REVIEW: Present Laughter

  • Presented by Triumph Theatre Productions – British Tour
  • September 1974

Character: Garry Essendine

 GARY

 PETER as Garry Essendine.

 The action takes place in Garry Essendine’s London studio in the early 1930’s.

Act I

Scene One: Morning

Act II

Scene One: Evening. Three days later.

Scene Two: The next evening.

Act III

Scene One: A week later.

Garry Essendine is the quintessential star; flamboyantly dressed and devastatingly handsome. He revels in female adulation and casual love-affairs.

PETER conveyed all that and more as Garry in Noel Coward’s play, which toured throughout the UK during the Winter of 1974.

The play was 1940’s Coward at its best, but had been skilfully updated. Although some Coward purists may have resented Peter’s reworking of this production, to many critics minds he had done an excellent job streamlining the work. Although some of the updates failed marginally, the play, which was written nearly 15 years after Coward penned some of his more famous scripts, took well to the modern treatment.

PETER, who directed as well as starred, added to his reputation for professionalism with his deft handling of the play. He proved in this particular work to be the complete actor, using it as a vehicle to manoeuvre with dazzling variations of pace. His own playing of the flamboyant lead was a first-class modernization of itself. Not only had he adapted it to the style of Jason King, who had of course given him the kind of following such as Garry Essendine would lividly envy, but enough individuality and magnetism of his own not to need to dress up in the Noel Coward mantle and turn to the latter’s affectionate self-mockery of his own public image.

Originally, Coward had surrounded himself with décor befitting a star of those times, including a trendy wardrobe that, although elegant, amusingly over emphasized what was expected of him. His Essendine studio was eye-catching Japonaise, and his own outfits successfully competed with it for dazzle, with silk Oriental gowns, sharp fashion suits and so on, all worn with casual panache (of course!).

The play had been astutely, but sensitively, edited so that only those who were very familiar with it would be aware of the extensions. And in dispensing with Fred the Valet and retaining only the dourly contented spiritualist housekeeper, further successful paring-down was achieved.

Some may have wagged a finger at Daphne Stillington – the twee debutante of the original – with a screaming groupie accent, and her aunt, Lady Saltburn with a Brummie one. But in the days of proletarian titles, the substitution was quite an apt one. However, in one moment the modernization slipped: Monica Reed talks of “a wholesome fear of the gallows”: in 1974, it should have read “life-imprisonment-but-let-out-after-five-years-for-good-behaviours”, surely!

By nature, this is the star’s show, but in his role of both actor and director, PETER manipulated neatly so that all the other characters got their share of the action, and that each role was worth playing. Former pop star, Mark Wynter, for instance, was given a free rein in his cameo as the eccentric avant garde playwright, Ronald Maule. The woman who perused and complicated the life of the desirable Garry, where on the whole, slightly disappointing, although Jan Holden who took over the role of his elegant but long-suffering wife from Hildergarde Neil, was delightful to watch, whilst Joyce Grant as Monica was a little more cozier than the acid-tongued secretary usually seen.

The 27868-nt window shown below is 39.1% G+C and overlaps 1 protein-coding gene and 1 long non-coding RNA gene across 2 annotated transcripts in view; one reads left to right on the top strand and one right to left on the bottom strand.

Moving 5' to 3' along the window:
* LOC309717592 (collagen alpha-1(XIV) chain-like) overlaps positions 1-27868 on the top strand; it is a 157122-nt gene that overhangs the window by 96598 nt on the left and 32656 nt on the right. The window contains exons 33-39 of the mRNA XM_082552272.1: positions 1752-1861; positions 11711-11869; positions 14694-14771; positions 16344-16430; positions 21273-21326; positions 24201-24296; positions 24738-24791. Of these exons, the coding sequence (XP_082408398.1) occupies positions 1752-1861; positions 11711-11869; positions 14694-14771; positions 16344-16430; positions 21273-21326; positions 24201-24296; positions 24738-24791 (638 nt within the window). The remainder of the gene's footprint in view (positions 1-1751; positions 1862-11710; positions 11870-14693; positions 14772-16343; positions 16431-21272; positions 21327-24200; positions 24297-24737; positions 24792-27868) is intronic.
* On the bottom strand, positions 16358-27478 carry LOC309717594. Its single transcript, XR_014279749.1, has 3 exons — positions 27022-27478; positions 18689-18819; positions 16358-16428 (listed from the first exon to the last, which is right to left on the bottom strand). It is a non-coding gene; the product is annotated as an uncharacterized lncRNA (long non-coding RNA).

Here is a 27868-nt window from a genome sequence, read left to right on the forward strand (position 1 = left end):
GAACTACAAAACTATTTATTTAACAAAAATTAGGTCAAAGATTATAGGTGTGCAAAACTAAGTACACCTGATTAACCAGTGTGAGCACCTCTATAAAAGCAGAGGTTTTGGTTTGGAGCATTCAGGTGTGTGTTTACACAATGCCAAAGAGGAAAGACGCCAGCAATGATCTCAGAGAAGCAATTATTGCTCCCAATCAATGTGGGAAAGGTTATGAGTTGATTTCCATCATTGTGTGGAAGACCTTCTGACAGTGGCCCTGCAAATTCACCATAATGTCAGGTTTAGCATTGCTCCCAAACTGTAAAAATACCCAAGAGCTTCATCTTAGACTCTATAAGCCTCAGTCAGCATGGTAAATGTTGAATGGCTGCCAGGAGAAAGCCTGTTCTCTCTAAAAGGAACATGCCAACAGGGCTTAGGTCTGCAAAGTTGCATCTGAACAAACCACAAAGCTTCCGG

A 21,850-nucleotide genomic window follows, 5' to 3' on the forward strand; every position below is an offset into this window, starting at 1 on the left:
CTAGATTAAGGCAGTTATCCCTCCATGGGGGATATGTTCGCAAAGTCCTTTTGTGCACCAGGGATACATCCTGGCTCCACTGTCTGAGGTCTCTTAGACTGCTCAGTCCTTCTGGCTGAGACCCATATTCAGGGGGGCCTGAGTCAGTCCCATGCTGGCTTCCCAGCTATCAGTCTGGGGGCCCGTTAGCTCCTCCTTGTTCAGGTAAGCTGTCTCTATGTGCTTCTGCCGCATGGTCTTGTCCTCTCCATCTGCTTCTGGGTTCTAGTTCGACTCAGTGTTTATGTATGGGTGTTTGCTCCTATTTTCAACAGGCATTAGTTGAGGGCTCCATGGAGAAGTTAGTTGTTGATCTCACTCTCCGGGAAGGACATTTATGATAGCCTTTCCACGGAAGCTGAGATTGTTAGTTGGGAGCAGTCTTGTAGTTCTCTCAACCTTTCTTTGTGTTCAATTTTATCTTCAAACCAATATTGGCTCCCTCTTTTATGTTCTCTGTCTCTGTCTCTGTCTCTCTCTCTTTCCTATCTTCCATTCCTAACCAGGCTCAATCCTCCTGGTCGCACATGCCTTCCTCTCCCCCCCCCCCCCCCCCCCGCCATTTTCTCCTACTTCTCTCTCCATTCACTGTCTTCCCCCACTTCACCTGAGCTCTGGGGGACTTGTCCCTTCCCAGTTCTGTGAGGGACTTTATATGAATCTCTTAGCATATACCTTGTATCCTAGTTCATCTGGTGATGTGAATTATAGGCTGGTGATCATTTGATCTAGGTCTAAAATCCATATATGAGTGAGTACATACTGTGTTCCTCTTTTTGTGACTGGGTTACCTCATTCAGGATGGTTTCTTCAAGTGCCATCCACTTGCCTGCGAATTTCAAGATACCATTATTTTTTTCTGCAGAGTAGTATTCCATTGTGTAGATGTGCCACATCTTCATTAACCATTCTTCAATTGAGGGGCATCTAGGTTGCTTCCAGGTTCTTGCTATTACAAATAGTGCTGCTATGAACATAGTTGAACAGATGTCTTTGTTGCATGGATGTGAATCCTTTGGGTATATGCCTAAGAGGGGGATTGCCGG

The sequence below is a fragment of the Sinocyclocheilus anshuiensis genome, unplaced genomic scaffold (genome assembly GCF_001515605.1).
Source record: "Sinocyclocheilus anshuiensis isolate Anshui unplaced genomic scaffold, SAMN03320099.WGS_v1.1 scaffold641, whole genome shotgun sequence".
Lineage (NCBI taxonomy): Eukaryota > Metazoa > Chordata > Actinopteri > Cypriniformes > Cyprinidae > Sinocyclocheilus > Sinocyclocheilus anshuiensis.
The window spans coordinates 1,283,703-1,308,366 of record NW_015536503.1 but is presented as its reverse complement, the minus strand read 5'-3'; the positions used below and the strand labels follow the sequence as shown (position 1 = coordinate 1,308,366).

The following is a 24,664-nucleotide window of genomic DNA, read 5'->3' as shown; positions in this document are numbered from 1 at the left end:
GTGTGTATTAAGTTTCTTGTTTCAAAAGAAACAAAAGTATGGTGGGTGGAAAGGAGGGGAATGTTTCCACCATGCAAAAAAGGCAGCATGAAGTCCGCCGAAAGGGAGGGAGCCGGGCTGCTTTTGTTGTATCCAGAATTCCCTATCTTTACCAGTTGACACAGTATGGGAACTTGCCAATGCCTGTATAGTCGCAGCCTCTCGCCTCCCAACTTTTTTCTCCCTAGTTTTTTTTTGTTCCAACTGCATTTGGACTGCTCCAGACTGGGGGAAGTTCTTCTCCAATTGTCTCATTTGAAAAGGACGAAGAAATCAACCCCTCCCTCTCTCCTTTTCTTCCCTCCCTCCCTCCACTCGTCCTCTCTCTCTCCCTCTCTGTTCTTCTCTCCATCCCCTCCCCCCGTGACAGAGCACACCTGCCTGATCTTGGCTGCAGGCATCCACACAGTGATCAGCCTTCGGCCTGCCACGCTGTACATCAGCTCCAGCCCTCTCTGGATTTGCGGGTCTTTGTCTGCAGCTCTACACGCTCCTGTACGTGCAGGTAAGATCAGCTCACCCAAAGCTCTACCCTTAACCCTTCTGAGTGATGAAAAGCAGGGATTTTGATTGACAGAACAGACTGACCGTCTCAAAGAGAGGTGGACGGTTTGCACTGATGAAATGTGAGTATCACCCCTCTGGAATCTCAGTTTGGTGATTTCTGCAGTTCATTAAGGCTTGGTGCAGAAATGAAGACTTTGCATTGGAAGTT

The woman who did get most of the audience’s laughter and sympathy was Eileen Bell as the elderly Swedish maid, Miss Erikson, and her clothes were cleverly contrast to the more glamorous ladies.

One of the highlights of the play were the comical but cleverly presented duel between Garry and his manager’s wife – the affected man-eater, Joanna Lyppiatt, with whom he was having a torrid affair. The famous confrontation lit up the stage as the two knowing sexual sophisticates verbally skirmish before gliding into bed.

The action of the play takes place over the course of week at Garry’s studio apartment in London, where the star revels in being as temperamental as a prima donna: “Everyone worships me,” he says in the first act. “It’s nauseating!”

Pestered by various friends and adoring females, Garry pretends he is harassed to the point of a nervous breakdown, but secretly relishes the adulation.

He becomes more involved with Joanna, however, and an adoring young girl called Daphne – not to mention the hopeful young playwright, Ronald Maule, who is desperate to have Garry endorse his work. It is left to Liz to extract him from the inevitable trouble when, on the eve of his departure for a South African tour, they all announce they are going to accompany him.

The Hellfire Club: The OFFICIAL PETER WYNGARDE Appreciation Society: https://www.facebook.com/groups/813997125389790/

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